To establish whether the cytotoxic TNF effect resulted in cell death, we evaluated the cleavage of the enzyme PARP1, a marker of cell damage. We induced the apoptosis of HeLa cells by ultraviolet (UV) light as a positive control. The WB immunoassay (Fig. 3a) showed that in cultures treated with TNF, processed PARP1 was found at only 48 h (Fig. 3a, lane 7). Nevertheless, when TNF was combined with either CORT or DEX, there was no detectable cleavage of PARP1, suggesting a lack of enzymatic activity. Taken together, these results suggest that GCs interfere with the processing of PARP1.
Cortisol and dexamethasone induced an increase in IAP mRNA levels in MCF7 cells treated with TNF
GC-mediated attenuation of PARP1 cleavage could be due to an up-regulation of IAPs. IAPs inhibit effector caspases that are responsible for PARP1 cleavage. The promoters of c-IAP1 and XIAP have glucocorticoid response elements (GRE), as depicted (Fig. 4a and b). To confirm whether the GC-mediated protection from death activated by TNF-mediated cytotoxicity was associated with the increased expression of IAPs, we analyzed the mRNA content of all members of the mammalian IAP family and of the GR by qRT-PCR. Figure 4c and d show heat maps of the fold increase in mRNA content 18 h after the single or combined treatments (ETOH, TNF, CORT, DEX, or CORT + TNF, DEX + TNF) as determined by qRT-PCR analysis. The data were normalized to the ETOH group. The mRNA expression levels of all IAPs increased in the presence of both GCs. However, the most significant increase was observed in the combined treatment of CORT + TNF, which resulted in the following relative  order of fold increase: Survivin (539 ± 0.1); c-IAP1 (176 ± 25); NAIP (102 ± 17); Apollon (26 ± 3); XIAP (4 ± 0.6); Ts-IAP (4 ± 0.2); ML-IAP (3 ± 0.4), and c-IAP2 (1 ± 0.1). These results correspond with the effect of GCs; high levels of IAPs, especially c-IAP1 and XIAP, were maintained during protection. We analyzed the mRNA content of the GR with qRT-PCR (Fig. 4c). The CORT + TNF treatment induced a significant -fold increase (24 ± 4) in GR mRNA, and treatment with CORT alone had a similar effect. In contrast, DEX alone or in combination with TNF had no effect. Interestingly, TNF alone led to the downregulation of GR transcripts. The combination of DEX + TNF induced a similar expression profile as TNF alone, except for APOLLON, SURVIVIN and NAIP, which displayed significantly decreased expression in the combination treatment. The expression profiles induced by treatment with CORT or DEX alone were similar; the expression of TESTICULAR-IAP, ML-IAP, APOLLON, SURVIVIN and c-IAP1 was increased. However, CORT resulted in the increased expression of XIAP, while DEX had no effect on XIAP. In contrast, CORT promoted the downregulation of c-IAP2, and DEX induced a mild increase in the expression of c-IAP2. Finally, TNF led to a mild increase in the expression of all IAPs, except for ML-IAP, which was downregulated.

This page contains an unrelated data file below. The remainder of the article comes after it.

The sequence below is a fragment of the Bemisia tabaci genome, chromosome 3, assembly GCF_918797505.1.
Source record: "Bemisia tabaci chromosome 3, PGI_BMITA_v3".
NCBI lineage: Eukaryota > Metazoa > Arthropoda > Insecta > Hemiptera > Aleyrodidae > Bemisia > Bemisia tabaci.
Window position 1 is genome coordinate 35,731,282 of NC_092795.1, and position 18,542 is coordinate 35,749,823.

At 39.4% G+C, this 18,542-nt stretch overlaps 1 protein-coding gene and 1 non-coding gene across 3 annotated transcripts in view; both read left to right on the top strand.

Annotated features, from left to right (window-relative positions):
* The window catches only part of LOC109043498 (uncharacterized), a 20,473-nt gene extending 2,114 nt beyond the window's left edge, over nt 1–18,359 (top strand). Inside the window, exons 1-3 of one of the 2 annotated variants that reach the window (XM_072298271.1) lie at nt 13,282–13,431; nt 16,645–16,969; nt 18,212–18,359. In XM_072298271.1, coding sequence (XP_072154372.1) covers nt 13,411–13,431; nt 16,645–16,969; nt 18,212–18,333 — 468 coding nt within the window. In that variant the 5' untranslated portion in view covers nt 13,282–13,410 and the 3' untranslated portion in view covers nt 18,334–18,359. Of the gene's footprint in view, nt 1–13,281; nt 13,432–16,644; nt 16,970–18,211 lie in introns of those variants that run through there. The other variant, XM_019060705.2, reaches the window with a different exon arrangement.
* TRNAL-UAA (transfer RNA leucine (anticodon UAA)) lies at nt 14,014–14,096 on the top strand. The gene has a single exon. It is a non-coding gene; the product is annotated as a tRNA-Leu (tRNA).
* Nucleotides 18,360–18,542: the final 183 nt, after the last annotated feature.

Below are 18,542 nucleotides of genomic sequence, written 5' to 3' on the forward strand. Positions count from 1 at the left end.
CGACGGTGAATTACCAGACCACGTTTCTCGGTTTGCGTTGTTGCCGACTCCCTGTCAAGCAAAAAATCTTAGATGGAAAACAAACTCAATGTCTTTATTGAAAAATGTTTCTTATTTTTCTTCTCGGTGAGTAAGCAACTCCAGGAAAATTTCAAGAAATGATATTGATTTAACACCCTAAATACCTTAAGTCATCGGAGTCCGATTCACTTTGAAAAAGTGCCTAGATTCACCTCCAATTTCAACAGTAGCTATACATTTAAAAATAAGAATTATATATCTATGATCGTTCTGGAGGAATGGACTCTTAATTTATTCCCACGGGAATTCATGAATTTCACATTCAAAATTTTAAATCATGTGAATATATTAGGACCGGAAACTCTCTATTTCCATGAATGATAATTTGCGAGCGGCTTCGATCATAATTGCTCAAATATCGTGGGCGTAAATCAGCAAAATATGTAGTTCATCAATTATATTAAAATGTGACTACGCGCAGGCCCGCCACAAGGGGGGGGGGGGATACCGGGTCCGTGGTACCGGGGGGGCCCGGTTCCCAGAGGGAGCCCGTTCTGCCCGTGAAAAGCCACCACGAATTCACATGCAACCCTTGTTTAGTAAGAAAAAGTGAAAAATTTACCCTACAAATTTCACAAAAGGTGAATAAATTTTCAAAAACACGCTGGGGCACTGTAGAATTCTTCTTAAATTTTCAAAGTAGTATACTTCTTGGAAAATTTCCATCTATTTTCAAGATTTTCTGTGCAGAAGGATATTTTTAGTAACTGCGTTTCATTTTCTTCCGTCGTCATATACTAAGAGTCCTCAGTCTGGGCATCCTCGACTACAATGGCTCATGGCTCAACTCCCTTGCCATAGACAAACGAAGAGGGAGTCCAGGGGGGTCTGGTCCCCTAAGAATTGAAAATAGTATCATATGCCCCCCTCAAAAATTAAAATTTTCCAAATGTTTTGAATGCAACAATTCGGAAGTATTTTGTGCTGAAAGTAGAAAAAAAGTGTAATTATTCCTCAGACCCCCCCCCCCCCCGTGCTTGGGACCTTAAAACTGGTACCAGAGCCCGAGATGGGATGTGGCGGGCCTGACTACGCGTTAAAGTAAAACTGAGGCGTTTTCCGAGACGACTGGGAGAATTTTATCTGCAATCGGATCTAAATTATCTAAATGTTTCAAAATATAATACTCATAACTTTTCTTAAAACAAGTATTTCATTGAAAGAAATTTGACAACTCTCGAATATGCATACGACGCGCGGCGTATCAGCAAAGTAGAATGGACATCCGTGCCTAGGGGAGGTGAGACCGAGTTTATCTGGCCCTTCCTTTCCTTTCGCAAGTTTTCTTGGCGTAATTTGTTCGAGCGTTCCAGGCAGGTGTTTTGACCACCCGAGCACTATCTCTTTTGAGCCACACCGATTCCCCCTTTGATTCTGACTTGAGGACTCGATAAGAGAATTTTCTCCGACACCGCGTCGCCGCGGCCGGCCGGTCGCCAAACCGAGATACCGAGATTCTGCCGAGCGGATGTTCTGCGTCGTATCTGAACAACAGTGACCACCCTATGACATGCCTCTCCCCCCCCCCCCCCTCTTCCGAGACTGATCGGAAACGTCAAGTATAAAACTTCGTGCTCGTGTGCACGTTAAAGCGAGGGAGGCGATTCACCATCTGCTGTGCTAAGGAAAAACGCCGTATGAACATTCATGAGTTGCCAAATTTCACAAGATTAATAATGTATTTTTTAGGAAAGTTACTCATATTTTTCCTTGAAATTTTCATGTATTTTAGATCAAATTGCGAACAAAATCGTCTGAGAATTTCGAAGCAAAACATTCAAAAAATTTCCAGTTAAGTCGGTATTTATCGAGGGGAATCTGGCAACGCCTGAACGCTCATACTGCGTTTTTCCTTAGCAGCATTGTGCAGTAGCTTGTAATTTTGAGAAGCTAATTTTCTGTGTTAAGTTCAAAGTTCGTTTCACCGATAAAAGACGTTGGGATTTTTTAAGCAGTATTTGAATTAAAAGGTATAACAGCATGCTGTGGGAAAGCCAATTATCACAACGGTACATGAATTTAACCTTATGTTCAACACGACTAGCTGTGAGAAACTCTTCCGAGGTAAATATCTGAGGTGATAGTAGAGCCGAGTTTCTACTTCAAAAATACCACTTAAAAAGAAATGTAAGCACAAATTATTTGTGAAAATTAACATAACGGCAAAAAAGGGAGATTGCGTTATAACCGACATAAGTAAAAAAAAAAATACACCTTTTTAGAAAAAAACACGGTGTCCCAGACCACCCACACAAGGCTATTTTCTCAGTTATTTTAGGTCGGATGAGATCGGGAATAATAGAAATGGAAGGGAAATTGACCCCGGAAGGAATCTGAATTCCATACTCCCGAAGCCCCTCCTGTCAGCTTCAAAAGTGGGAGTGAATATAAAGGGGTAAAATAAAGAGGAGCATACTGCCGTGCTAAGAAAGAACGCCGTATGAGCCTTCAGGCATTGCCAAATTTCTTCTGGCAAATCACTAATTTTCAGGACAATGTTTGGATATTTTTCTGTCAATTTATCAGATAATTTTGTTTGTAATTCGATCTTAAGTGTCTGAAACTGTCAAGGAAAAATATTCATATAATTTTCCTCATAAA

The protective effect of cortisol and dexamethasone maintains the intracellular levels of c-IAP1 and XIAP in TNF-treated MCF7 cells
We wanted to know whether the lack of PARP1 cleavage under the GC + TNF combined treatment was due to the presence of IAPs. After evaluating the protein levels at different times from 3 to 48 h by WB analysis, we observed that, compared with the controls, the cells treated with TNF had decreased c-IAP1 levels (Fig. 5a, upper row; Fig. 5b, gray bars) and XIAP levels (Fig. 5c, upper row; Fig. 5d, gray bars). In contrast, the combined treatment of CORT + TNF led to the sustained expression of c-IAP1 (Fig. 5a, middle row; Fig. 5b, black bars) and XIAP (Fig. 5c, middle row; Fig. 5b, black bars). Similar results were obtained when cells were treated with TNF and with the combined treatment DEX + TNF (Fig. 5e and f for c-IAP1; Fig. 5g and h for XIAP).
In all cases, the combined GC + TNF treatment resulted in a significant difference in the c-IAP1 and XIAP contents. The protein content of both IAPs after 48 h with the combined treatment was not significantly different from to the protein content at 3 h; in all cases, the IAP content at 48 h was higher in cells with the combined treatment than in cells treated with only TNF (*p < 0.01). We also compared the protein content at 48 h in the control vs ETOH groups (Additional file 5). These results suggest that GCs either prevent IAP degradation or promote IAP synthesis and could be related to the protection against TNF-mediated cytotoxicity.
siRNAs against c-IAP1 and XIAP inhibited the protection conferred by cortisol or dexamethasone
To verify whether the sustained levels of c-IAP1 and XIAP contribute to the protection conferred by CORT or DEX in TNF-treated MCF7 cells, we interfered with their expression by administering four siRNAs against both the c-IAP1 and XIAP (QIAGEN) genes: c-IAP1-siRNA 1, c-IAP1-siRNA 2, c-IAP1-siRNA 3, and c-IAP1-siRNA 4 (Fig. 6a); XIAP-siRNA 1, XIAP-siRNA 2, XIAP-siRNA 3, and XIAP-siRNA 4 (Fig. 6b). We selected c-IAP1-siRNA 3 and XIAP-siRNA 2 for cell transfection, based on their ability to diminishing protein content as observed by the IAP/β-actin ratio in the WB histogram (Fig. 6a and b). Subsequently, we transfected MCF7 cells as described in the experimental procedures with the chosen siRNAs. Then, 24 h post-transfection, the cells were treated with ETOH, TNF, CORT + TNF or DEX + TNF to evaluate the importance of IAP expression in the protection conferred by GCs. Cell viability was evaluated 18 h post-treatment. Interference with IAP expression significantly decreased (*p < 0.05) the anti-cytotoxic effects of CORT and DEX (Fig. 6c and Additional file 6). The protection conferred by CORT + TNF decreased by 18.6% with c-IAP1 knockdown and by 21.6% with XIAP knockdown, while the protection conferred by DEX + TNF decreased by 22.5% with c-IAP1 knockdown and by 28.2% with XIAP knockdown (Additional file 6).